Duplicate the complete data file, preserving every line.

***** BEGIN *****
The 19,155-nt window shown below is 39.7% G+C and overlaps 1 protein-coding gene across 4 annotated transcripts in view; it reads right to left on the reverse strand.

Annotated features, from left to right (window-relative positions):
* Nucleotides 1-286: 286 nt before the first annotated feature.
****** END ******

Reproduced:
The 19,155-nt window shown below is 39.7% G+C and overlaps 1 protein-coding gene across 4 annotated transcripts in view; it reads right to left on the reverse strand.

Annotated features, from left to right (window-relative positions):
* Nucleotides 1-286: 286 nt before the first annotated feature.